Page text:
Ink is not the only perspective we follow and I thought it was so much fun to explore this world from some very different points of view. The author skillfully plays around with themes of prejudice and misinformation, which resulted in some very surprising revelations and unexpected character dynamics/arcs.

The sense of atmosphere is also simply unmatched and the prose is utterly entrancing, so I felt like I wasn’t merely observing these events, but actually living them myself. There’s just this Gaiman-esque air of eccentricity permeating every single aspect of this story, which made this one of the most whimsical, unpredictable, and magical reading experiences I have had in a long while.


Overall, I am honestly blown away by the insane quality of this debut novel and I already have a feeling that this is going to become a new all-time favourite series. These characters have wormed their way into my heart and I desperately need to know how their stories continue, especially after all the crazy revelations and implications at the end.

Also, if you get the chance to listen to the audiobook, I highly recommend you do so because the narration is simply phenomenal.

The Wickwire Watch is bold, brilliant, and slightly bizarre, and I truly can’t recommend it highly enough!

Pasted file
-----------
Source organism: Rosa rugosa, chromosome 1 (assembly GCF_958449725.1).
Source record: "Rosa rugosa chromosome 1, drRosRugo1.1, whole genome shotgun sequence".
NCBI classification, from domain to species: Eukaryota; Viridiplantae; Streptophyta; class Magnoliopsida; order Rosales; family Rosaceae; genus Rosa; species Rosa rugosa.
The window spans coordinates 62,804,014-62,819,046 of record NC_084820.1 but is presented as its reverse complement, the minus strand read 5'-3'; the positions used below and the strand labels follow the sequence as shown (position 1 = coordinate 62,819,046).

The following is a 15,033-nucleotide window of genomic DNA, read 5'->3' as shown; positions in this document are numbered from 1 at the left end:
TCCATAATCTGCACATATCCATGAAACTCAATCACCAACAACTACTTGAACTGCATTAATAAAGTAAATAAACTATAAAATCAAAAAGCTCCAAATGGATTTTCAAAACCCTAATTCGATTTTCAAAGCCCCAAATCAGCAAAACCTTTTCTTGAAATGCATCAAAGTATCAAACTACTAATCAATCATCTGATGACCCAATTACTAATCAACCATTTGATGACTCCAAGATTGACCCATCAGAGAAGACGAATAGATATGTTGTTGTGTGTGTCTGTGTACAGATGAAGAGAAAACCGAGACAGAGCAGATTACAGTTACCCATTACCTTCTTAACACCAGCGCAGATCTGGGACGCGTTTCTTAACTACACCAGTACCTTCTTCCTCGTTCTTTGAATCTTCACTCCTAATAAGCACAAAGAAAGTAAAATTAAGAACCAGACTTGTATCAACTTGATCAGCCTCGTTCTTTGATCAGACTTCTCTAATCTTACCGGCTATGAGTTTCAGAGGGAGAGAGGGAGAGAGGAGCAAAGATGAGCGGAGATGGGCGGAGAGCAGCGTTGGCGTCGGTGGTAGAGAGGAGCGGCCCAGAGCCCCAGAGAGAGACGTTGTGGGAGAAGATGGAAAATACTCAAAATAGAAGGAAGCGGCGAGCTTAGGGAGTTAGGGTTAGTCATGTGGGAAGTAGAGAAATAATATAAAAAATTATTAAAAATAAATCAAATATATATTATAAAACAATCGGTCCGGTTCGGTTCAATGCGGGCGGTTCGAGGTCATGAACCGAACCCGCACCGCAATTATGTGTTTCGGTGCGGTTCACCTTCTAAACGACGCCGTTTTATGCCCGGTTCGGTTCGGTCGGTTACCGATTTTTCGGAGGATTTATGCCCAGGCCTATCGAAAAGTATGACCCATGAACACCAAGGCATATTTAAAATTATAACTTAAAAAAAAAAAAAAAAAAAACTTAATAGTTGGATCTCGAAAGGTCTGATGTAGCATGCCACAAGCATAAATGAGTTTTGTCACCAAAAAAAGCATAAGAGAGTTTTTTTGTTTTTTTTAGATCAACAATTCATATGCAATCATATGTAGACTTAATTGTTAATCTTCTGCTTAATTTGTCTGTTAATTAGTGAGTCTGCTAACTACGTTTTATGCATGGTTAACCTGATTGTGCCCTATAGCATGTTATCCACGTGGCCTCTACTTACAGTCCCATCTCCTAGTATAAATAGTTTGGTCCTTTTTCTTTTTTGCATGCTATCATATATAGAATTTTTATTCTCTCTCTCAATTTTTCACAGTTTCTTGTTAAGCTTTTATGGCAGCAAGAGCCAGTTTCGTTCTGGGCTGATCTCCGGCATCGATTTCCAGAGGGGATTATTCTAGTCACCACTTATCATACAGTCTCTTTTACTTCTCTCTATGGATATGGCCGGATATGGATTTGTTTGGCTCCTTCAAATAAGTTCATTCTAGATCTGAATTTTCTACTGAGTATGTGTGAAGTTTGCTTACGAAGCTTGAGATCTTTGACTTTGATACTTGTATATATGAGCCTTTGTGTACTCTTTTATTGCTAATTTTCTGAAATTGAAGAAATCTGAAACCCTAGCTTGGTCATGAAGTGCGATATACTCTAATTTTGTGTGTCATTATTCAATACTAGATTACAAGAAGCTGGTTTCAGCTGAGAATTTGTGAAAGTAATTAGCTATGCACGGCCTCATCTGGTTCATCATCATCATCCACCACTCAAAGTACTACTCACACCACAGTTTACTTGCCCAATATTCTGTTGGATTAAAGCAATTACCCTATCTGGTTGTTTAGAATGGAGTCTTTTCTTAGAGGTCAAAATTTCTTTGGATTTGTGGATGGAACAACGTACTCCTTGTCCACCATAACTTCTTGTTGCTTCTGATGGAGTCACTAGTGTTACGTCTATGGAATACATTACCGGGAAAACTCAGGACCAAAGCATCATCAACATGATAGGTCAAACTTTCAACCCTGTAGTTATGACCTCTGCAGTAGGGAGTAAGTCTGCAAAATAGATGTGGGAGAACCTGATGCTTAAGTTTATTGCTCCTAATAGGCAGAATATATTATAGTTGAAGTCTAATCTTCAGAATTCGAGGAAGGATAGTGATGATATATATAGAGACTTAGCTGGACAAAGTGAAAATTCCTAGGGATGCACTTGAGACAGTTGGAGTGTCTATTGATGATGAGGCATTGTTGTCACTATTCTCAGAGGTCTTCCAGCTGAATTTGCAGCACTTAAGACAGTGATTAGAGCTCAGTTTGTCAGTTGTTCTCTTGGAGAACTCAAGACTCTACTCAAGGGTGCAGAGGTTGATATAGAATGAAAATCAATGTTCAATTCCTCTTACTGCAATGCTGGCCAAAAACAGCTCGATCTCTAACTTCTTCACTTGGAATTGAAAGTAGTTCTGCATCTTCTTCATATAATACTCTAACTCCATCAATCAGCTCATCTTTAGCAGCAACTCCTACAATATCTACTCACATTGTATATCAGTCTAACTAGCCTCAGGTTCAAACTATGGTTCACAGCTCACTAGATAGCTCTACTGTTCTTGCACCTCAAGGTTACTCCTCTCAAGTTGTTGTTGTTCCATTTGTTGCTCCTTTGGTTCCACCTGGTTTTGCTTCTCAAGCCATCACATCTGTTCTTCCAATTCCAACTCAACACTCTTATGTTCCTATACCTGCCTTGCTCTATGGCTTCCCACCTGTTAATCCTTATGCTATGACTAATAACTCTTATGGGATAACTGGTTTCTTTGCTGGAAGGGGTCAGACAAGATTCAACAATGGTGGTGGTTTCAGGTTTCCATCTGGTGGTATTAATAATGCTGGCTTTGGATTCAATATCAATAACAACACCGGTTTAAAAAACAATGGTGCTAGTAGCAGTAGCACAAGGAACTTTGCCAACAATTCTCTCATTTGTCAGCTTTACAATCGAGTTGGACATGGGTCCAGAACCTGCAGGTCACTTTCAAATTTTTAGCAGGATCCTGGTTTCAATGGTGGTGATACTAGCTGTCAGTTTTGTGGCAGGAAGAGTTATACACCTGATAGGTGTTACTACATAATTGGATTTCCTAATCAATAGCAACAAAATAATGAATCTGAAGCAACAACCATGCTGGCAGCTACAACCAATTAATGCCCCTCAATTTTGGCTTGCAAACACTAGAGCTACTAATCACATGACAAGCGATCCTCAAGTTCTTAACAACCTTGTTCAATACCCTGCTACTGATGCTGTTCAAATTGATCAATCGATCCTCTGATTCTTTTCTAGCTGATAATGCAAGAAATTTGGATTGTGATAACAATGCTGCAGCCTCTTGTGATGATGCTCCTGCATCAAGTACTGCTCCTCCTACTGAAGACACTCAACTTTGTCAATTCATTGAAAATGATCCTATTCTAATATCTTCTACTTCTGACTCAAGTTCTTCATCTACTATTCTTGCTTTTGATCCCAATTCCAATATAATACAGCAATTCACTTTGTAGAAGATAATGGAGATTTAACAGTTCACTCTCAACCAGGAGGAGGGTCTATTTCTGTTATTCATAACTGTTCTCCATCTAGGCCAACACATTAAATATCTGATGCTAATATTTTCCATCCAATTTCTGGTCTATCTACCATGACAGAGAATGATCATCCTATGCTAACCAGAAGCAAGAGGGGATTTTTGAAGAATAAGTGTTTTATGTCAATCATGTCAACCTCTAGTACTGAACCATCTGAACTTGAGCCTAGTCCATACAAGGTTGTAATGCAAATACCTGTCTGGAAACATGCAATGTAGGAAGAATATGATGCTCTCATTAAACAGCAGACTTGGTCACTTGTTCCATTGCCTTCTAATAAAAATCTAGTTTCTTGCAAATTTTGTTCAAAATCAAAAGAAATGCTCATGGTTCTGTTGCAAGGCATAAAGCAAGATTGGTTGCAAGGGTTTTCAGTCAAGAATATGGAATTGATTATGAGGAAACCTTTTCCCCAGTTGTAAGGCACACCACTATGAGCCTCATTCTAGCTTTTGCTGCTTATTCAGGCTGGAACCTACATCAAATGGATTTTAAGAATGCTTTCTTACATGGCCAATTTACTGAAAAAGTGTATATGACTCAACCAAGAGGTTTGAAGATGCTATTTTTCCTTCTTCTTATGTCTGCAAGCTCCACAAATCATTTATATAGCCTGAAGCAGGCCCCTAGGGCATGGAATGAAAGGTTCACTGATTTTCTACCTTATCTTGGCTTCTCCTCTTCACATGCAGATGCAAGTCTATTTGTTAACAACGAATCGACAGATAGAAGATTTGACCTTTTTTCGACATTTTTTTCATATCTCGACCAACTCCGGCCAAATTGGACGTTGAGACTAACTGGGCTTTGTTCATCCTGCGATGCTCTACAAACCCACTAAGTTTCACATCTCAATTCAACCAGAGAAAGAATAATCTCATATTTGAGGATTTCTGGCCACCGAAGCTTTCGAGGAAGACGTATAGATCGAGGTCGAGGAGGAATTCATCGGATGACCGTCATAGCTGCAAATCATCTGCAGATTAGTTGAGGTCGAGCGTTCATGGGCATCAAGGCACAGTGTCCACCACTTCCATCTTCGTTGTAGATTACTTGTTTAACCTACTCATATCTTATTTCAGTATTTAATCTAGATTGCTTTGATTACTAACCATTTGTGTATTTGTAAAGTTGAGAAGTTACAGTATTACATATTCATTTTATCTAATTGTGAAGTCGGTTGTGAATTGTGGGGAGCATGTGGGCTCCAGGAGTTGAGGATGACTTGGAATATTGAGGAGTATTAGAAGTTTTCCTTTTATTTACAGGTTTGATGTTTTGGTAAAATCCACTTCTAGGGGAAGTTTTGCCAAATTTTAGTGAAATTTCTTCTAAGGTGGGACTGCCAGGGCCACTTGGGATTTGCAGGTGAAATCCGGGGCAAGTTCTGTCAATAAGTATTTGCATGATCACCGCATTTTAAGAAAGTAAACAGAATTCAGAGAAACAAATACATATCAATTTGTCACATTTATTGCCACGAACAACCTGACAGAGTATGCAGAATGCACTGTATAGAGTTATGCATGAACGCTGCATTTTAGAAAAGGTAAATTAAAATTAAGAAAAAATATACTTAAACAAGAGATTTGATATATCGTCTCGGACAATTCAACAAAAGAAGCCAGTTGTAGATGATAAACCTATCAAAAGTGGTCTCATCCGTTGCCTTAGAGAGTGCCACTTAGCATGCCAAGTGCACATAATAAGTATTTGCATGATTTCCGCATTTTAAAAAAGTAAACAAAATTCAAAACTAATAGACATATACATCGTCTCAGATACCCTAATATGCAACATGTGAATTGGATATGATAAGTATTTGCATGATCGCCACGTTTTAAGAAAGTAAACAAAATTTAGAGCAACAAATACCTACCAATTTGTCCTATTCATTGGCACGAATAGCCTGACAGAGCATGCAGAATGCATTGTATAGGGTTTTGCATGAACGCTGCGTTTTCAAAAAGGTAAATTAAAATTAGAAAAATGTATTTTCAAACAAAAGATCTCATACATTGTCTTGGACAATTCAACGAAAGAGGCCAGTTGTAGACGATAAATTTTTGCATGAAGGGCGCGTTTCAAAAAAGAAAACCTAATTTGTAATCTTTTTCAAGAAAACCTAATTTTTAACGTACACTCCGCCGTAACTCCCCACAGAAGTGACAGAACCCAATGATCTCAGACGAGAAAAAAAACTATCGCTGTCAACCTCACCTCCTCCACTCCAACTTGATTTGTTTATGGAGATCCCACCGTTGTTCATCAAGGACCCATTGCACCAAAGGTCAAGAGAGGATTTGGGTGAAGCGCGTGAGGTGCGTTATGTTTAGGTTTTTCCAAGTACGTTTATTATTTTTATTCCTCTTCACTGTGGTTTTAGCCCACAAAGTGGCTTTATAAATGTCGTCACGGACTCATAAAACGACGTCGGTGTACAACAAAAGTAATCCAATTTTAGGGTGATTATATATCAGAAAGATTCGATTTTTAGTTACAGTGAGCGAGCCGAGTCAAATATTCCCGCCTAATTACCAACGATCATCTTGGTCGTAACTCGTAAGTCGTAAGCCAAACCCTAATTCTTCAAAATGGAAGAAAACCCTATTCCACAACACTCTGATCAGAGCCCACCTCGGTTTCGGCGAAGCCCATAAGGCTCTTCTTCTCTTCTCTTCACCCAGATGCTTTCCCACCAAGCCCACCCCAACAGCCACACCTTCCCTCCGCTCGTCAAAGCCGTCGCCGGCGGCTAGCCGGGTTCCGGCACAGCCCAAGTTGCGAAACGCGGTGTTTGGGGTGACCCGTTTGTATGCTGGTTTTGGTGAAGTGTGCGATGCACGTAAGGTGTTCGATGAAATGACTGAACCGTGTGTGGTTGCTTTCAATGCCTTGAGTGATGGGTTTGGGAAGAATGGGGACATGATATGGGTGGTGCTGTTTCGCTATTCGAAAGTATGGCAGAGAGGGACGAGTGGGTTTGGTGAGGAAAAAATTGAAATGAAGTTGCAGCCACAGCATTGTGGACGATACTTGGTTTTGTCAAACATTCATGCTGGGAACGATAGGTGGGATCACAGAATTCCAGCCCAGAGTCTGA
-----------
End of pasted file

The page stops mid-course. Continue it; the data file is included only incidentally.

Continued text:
ŁUKASZ

I love how varied the SPFBO 9 finalists are this year. “The Wickwire Watch” worthily represents the gaslamp fantasy subgenre. It’s adventurous and surprising. It’s about Inkwell Featherfield, a boy who finds himself targeted by dark spirits. His safety depends on a group of wanted fugitives on the run. Which makes everything fun.

Inkwell is bold, curious, and distrusting. He’s also a skilled pickpocket. I enjoyed how he was introduced – with a touch of humor and great timing. His unique mannerisms make him memorable and interesting. His backstory, or rather, flashes of his backstory are revealed slowly and build interest in Inkwell’s past.

Isaac Caradoc, the leading member of the fugitive group, possesses a mark on his left hand that grants him power over the spirits. He’s mysterious and no one (neither Inkwell nor readers) really understands his motives.

There’s also Lady Seherene who is leading the hunt for the fugitives. She’s clever and tired of political games but must play them to progress. 

I liked the plotting, the characters, and Hagen’s atmospheric writing. It’s fun to see characters doing stuff in a rainy, pre-dawn town with gas lanterns casting pale light on cobblestones. Hagen pays attention to sensory details (“damp, metallic smell”) and it adds depth to the setting.

Effective plot twists kept me eager to know more about the unfolding events. I won’t reveal any of them, of course 🙂

On the flip side, the book suffers from information overload – some chapters introduce a lot of information, all important to the intrigue, sure, but there are lots of them to assimilate. Also, the first half of the book is slow, perhaps too slow to capture some readers’ attention.

At times I felt transitions between scenes could be smoother which would improve the flow of the story. Also, despite the twists being clever, the recurring theme of hidden identities and subsequent revelations is somewhat predictable, especially if you’re well-versed in the genre.

That said, the characters are well-rounded and memorable, and the intrigue kept me immersed in the story. It’s a good, engaging book. 

CHELS




OFFICIAL SPFBO RATING